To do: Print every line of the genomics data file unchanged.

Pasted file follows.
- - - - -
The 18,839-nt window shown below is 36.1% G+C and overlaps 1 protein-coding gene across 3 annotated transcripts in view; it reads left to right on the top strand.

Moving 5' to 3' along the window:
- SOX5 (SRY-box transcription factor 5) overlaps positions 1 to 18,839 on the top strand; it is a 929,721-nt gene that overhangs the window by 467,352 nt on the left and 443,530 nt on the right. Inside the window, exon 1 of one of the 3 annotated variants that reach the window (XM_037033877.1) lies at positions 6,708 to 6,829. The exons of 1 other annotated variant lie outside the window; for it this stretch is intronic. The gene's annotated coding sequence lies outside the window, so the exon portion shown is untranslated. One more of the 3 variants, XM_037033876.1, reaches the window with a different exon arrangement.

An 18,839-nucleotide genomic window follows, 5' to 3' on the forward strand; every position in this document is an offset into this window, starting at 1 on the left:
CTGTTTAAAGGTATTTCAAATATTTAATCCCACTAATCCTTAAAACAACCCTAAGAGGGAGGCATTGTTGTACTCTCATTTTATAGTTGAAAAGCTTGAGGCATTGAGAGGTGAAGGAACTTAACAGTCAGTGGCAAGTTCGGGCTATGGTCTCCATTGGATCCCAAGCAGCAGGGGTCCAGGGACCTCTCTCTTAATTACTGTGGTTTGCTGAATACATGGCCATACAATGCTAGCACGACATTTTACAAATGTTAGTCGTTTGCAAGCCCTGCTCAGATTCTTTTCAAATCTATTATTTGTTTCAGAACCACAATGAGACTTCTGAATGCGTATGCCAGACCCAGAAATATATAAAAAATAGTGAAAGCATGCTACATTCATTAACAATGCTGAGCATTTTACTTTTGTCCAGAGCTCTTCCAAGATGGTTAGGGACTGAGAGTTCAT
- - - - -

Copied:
The 18,839-nt window shown below is 36.1% G+C and overlaps 1 protein-coding gene across 3 annotated transcripts in view; it reads left to right on the top strand.

Moving 5' to 3' along the window:
- SOX5 (SRY-box transcription factor 5) overlaps positions 1 to 18,839 on the top strand; it is a 929,721-nt gene that overhangs the window by 467,352 nt on the left and 443,530 nt on the right. Inside the window, exon 1 of one of the 3 annotated variants that reach the window (XM_037033877.1) lies at positions 6,708 to 6,829. The exons of 1 other annotated variant lie outside the window; for it this stretch is intronic. The gene's annotated coding sequence lies outside the window, so the exon portion shown is untranslated. One more of the 3 variants, XM_037033876.1, reaches the window with a different exon arrangement.

An 18,839-nucleotide genomic window follows, 5' to 3' on the forward strand; every position in this document is an offset into this window, starting at 1 on the left:
CTGTTTAAAGGTATTTCAAATATTTAATCCCACTAATCCTTAAAACAACCCTAAGAGGGAGGCATTGTTGTACTCTCATTTTATAGTTGAAAAGCTTGAGGCATTGAGAGGTGAAGGAACTTAACAGTCAGTGGCAAGTTCGGGCTATGGTCTCCATTGGATCCCAAGCAGCAGGGGTCCAGGGACCTCTCTCTTAATTACTGTGGTTTGCTGAATACATGGCCATACAATGCTAGCACGACATTTTACAAATGTTAGTCGTTTGCAAGCCCTGCTCAGATTCTTTTCAAATCTATTATTTGTTTCAGAACCACAATGAGACTTCTGAATGCGTATGCCAGACCCAGAAATATATAAAAAATAGTGAAAGCATGCTACATTCATTAACAATGCTGAGCATTTTACTTTTGTCCAGAGCTCTTCCAAGATGGTTAGGGACTGAGAGTTCAT